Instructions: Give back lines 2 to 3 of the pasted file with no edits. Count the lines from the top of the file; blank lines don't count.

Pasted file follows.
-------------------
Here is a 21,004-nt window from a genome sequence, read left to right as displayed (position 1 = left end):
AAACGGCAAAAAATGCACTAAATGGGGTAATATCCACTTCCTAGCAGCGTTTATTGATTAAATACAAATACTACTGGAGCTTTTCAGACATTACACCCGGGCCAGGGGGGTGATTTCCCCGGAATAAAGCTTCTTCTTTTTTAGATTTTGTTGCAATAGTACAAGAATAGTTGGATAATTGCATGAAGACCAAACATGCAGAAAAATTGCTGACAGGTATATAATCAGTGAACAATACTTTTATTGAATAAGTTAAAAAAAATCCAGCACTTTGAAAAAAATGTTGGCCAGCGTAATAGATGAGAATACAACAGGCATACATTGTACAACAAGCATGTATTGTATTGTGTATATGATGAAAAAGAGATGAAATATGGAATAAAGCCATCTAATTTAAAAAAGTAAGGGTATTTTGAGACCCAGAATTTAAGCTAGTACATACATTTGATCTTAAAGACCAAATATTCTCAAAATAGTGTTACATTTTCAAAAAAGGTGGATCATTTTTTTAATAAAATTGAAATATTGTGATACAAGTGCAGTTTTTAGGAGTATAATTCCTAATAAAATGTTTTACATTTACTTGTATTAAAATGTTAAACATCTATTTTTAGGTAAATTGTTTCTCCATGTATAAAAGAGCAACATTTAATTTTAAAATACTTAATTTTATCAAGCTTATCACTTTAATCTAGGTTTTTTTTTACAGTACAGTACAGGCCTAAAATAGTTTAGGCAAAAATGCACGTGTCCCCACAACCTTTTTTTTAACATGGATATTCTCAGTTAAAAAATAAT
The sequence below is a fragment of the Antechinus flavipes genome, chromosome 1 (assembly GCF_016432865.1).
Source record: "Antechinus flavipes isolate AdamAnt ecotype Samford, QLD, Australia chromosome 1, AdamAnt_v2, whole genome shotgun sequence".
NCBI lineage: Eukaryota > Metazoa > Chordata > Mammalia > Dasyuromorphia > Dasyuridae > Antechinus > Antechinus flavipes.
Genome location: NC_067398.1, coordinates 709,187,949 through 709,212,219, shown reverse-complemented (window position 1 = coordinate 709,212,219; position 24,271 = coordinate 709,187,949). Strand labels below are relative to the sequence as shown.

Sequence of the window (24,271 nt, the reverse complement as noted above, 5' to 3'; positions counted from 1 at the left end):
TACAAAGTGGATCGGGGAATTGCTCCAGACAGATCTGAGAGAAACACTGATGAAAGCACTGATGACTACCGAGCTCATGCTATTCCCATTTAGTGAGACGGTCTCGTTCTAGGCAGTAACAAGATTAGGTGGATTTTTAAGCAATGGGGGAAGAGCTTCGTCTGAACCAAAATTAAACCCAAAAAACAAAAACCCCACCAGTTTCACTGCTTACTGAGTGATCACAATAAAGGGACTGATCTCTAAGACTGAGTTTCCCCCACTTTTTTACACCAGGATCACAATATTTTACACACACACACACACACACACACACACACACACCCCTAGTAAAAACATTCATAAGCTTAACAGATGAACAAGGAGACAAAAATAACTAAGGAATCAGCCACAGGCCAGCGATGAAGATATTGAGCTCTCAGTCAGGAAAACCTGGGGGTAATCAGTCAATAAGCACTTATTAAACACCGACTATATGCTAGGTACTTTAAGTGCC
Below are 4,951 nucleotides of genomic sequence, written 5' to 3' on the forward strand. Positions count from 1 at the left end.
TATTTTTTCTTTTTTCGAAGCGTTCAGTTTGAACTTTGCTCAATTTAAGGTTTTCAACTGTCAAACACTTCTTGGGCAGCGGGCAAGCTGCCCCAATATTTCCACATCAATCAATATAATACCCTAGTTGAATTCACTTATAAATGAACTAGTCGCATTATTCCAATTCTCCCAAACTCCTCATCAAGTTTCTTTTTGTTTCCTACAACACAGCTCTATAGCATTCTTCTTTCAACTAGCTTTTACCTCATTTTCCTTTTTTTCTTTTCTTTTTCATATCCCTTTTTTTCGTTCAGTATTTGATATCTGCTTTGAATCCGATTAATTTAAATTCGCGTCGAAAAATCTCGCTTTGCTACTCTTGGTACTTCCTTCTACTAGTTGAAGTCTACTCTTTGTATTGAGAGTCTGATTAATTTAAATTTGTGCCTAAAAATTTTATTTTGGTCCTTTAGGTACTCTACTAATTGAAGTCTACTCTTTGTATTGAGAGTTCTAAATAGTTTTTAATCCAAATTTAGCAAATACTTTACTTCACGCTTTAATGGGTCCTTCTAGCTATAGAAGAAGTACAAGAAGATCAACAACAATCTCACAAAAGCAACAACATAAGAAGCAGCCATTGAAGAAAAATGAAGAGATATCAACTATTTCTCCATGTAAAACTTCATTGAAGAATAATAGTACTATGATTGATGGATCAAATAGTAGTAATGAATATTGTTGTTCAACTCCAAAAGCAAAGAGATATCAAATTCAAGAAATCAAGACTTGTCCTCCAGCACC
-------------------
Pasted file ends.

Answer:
AAACGGCAAAAAATGCACTAAATGGGGTAATATCCACTTCCTAGCAGCGTTTATTGATTAAATACAAATACTACTGGAGCTTTTCAGACATTACACCCGGGCCAGGGGGGTGATTTCCCCGGAATAAAGCTTCTTCTTTTTTAGATTTTGTTGCAATAGTACAAGAATAGTTGGATAATTGCATGAAGACCAAACATGCAGAAAAATTGCTGACAGGTATATAATCAGTGAACAATACTTTTATTGAATAAGTTAAAAAAAATCCAGCACTTTGAAAAAAATGTTGGCCAGCGTAATAGATGAGAATACAACAGGCATACATTGTACAACAAGCATGTATTGTATTGTGTATATGATGAAAAAGAGATGAAATATGGAATAAAGCCATCTAATTTAAAAAAGTAAGGGTATTTTGAGACCCAGAATTTAAGCTAGTACATACATTTGATCTTAAAGACCAAATATTCTCAAAATAGTGTTACATTTTCAAAAAAGGTGGATCATTTTTTTAATAAAATTGAAATATTGTGATACAAGTGCAGTTTTTAGGAGTATAATTCCTAATAAAATGTTTTACATTTACTTGTATTAAAATGTTAAACATCTATTTTTAGGTAAATTGTTTCTCCATGTATAAAAGAGCAACATTTAATTTTAAAATACTTAATTTTATCAAGCTTATCACTTTAATCTAGGTTTTTTTTTACAGTACAGTACAGGCCTAAAATAGTTTAGGCAAAAATGCACGTGTCCCCACAACCTTTTTTTTAACATGGATATTCTCAGTTAAAAAATAAT
The sequence below is a fragment of the Antechinus flavipes genome, chromosome 1 (assembly GCF_016432865.1).